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In the name of religion, the Supreme Court has trashed religious liberty

This Dec. 1, 2012 file photo shows a silhouette of a crucifix and a stained glass window inside a Catholic Church in New Orleans. (AP Photo/Gerald Herbert, File)

The books have closed on another Supreme Court term, and analysts are busy weighing in. Among them, some pundits are proclaiming that this Supreme Court has become “the most pro-religion court” in at least 70 years.  

Well, that depends on who you ask. For Religious Right adherents, this is indeed a pro-religion court. But for the rest of us, the court has seriously harmed religious liberty and may do even more harm in the future. Rarely has it been clearer that this court’s majority will take any route possible to get to the result it wants, than in the two religious liberty cases it just decided, Carson v Makin and Kennedy v Bremerton School District.   

When I learned and began to practice First Amendment law more than 40 years ago, I was taught that two clauses within the amendment work together to protect religion: the Free Exercise Clause and the Establishment Clause.  

The Free Exercise Clause means individuals are free to practice their religion as they choose, subject to recognized limits. The Establishment Clause ensures that the government itself will remain neutral towards religion and not place its thumb on the scales in favor of any religious point of view.   

It’s the Establishment Clause that runs into a buzzsaw with this Supreme Court.  

In Carson v. Makin, the court ruled that the state of Maine must pay for religious high school tuition in areas without public high schools if a resident demands it. If this seems incomprehensible, it’s because the court uses a contorted logic that virtually ignores the Establishment Clause in order to claim that denying this tuition squashes the religious liberty provided by the Free Exercise Clause. The court has never done that before, and it could lead to more taxpayer funding of religion, directly contrary to the views of our Founders.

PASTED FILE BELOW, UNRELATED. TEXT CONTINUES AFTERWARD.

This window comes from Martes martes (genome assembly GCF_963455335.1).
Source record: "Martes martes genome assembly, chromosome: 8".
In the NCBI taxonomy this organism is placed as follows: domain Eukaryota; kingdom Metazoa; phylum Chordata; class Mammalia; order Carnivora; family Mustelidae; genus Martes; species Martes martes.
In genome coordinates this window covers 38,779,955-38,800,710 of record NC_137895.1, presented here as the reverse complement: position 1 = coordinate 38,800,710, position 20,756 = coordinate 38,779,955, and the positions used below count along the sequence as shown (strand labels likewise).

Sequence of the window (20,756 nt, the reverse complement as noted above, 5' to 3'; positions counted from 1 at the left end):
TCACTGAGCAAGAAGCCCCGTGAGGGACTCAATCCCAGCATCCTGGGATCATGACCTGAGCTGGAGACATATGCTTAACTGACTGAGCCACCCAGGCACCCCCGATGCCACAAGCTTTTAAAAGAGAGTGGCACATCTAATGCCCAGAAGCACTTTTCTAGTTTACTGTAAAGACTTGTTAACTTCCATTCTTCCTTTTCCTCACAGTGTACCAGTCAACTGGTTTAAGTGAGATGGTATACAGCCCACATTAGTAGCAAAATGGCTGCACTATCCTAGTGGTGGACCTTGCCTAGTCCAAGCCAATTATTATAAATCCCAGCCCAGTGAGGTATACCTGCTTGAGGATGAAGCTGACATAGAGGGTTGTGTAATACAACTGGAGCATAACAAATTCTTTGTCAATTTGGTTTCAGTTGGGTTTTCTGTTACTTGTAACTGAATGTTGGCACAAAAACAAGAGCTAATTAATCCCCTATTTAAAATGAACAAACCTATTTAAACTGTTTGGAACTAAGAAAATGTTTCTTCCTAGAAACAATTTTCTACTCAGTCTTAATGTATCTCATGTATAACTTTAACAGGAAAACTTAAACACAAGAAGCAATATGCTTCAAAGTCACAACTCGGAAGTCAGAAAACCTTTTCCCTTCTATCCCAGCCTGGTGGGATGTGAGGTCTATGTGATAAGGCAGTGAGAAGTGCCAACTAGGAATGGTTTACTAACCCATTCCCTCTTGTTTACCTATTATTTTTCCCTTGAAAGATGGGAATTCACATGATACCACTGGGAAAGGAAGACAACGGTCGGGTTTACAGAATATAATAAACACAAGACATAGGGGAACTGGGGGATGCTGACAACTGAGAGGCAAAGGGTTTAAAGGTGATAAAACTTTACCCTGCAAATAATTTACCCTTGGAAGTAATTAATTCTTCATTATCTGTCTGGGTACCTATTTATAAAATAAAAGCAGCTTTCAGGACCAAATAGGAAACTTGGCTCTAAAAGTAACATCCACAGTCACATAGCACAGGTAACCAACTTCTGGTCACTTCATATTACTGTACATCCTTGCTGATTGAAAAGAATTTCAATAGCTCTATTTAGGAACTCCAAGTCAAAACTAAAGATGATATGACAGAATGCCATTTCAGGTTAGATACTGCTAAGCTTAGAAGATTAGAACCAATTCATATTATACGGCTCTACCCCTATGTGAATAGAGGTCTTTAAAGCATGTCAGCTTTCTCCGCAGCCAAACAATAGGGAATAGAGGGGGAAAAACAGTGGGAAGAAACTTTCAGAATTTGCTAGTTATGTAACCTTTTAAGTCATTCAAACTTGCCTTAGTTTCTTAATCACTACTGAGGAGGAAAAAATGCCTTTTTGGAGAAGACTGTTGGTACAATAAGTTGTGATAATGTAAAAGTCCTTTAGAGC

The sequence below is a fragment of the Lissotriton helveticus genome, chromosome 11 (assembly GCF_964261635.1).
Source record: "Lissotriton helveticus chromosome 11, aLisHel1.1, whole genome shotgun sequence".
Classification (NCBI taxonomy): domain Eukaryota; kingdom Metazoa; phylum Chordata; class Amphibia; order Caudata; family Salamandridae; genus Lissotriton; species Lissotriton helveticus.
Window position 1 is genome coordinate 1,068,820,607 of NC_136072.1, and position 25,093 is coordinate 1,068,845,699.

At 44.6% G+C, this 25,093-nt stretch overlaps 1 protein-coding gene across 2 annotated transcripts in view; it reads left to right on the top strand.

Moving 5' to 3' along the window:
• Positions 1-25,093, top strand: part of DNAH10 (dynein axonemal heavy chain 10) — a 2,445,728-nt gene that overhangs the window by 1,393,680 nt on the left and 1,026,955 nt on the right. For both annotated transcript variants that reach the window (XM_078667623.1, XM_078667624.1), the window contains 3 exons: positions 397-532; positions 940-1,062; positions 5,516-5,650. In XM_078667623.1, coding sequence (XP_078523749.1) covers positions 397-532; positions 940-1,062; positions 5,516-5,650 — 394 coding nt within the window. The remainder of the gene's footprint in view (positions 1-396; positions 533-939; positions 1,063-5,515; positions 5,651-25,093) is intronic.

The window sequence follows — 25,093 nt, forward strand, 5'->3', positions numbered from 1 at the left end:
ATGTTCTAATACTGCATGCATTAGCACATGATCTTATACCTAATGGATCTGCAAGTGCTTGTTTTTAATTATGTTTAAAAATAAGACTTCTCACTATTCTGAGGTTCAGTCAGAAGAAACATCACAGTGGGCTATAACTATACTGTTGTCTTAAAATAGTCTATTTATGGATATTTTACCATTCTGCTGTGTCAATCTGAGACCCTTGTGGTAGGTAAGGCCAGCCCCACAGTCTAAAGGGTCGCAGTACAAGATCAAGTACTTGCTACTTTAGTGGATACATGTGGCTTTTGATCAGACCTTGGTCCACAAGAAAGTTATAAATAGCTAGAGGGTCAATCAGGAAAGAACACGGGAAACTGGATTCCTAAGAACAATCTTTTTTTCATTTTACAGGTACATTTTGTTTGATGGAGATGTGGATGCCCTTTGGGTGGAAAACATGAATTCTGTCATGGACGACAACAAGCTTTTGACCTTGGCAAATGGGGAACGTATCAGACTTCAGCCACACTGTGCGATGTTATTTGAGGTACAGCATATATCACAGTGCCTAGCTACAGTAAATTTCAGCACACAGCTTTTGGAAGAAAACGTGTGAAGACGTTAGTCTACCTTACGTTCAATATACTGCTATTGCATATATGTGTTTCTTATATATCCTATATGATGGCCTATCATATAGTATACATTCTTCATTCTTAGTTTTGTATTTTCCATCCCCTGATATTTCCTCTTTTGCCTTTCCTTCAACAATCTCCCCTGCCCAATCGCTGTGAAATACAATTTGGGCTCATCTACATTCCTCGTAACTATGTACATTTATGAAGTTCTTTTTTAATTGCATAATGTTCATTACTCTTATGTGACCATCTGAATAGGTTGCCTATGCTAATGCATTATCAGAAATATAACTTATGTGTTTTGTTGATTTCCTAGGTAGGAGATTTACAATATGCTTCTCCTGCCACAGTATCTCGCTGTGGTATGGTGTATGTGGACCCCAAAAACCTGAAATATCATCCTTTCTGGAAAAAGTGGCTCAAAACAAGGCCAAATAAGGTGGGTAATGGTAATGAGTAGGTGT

But there’s more. With its decision in Kennedy v. Bremerton School District, the court held that a public high school football coach has the right to pray immediately after school-sponsored games at the 50-yard line. If Joseph Kennedy’s prayers had remained truly private, no controversy would likely have occurred. But Kennedy wound up leading numerous people, including students from the high school team, in organized prayer. He did this while still on duty as a government employee.

The court makes many errors in its ruling for Kennedy. But none is more serious than its significant weakening of the accepted Establishment Clause principle that government officials should not coerce people to pray or engage in religious practice. The court gets around this by insisting that since Kennedy did not actually order anyone to pray, there was no coercion.  

This does not pass the laugh test. Coach Kennedy is an authority figure with significant power over these students’ lives. Lower courts had already found that some players “felt compelled to join Kennedy in prayer to stay connected with the team or ensure playing time.” Meanwhile, the court ignored its own past precedent (which case) that, particularly among students, “social pressure” can become just as improperly coercive as specific commands. And never mind the rights of those students who do not share Kennedy’s particular faith; they are left out of the equation.    

Justice Sonia Sotomayor’s dissent was pointed: she specifically criticized the majority for rendering the Establishment Clause protection “toothless.” She’s right.  

And she was on point again when she identified another scary trick the majority used to get the result it wanted. Sotomayor points out that the majority jettisoned the so-called “Lemon test” and the endorsement test, longstanding principles for deciding religious liberty questions. Instead, she writes, the majority “replaces the standard for reviewing such questions with a new ‘history and tradition’ test.”  

It’s important to let that sink in because the implications are immense.  

It means that when this court doesn’t like the precedent that ought to guide its decisions, it will turn to cherry-picking centuries of American “traditions” to identify those that bolster its argument. If that sounds familiar, it’s because the court used the same tactic to overturn Roe in this term’s Dobbs case.  This is cynical, devious and new — and it opens the door to all manner of regressive decision-making, not just with regard to religion. 

For many years, the Religious Right has crusaded against the separation of church and state, pushing for government funding and other support for Christian religions. Thanks to Donald Trump and Mitch McConnell (R-Ky.), they now have a Supreme Court majority that has largely helped them achieve their goals.  

Hold on to your hats, because it won’t stop here.

Elliot Mincberg is a senior fellow with People For the American Way.

Tags Dobbs v. Jackson Women's Health Organization Donald Trump Mitch McConnell Politics of the United States Roe v. Wade Separation of church and state in the United States Sonia Sotomayor Supreme Court of the United States Supreme Court ruling The Establishment Clause

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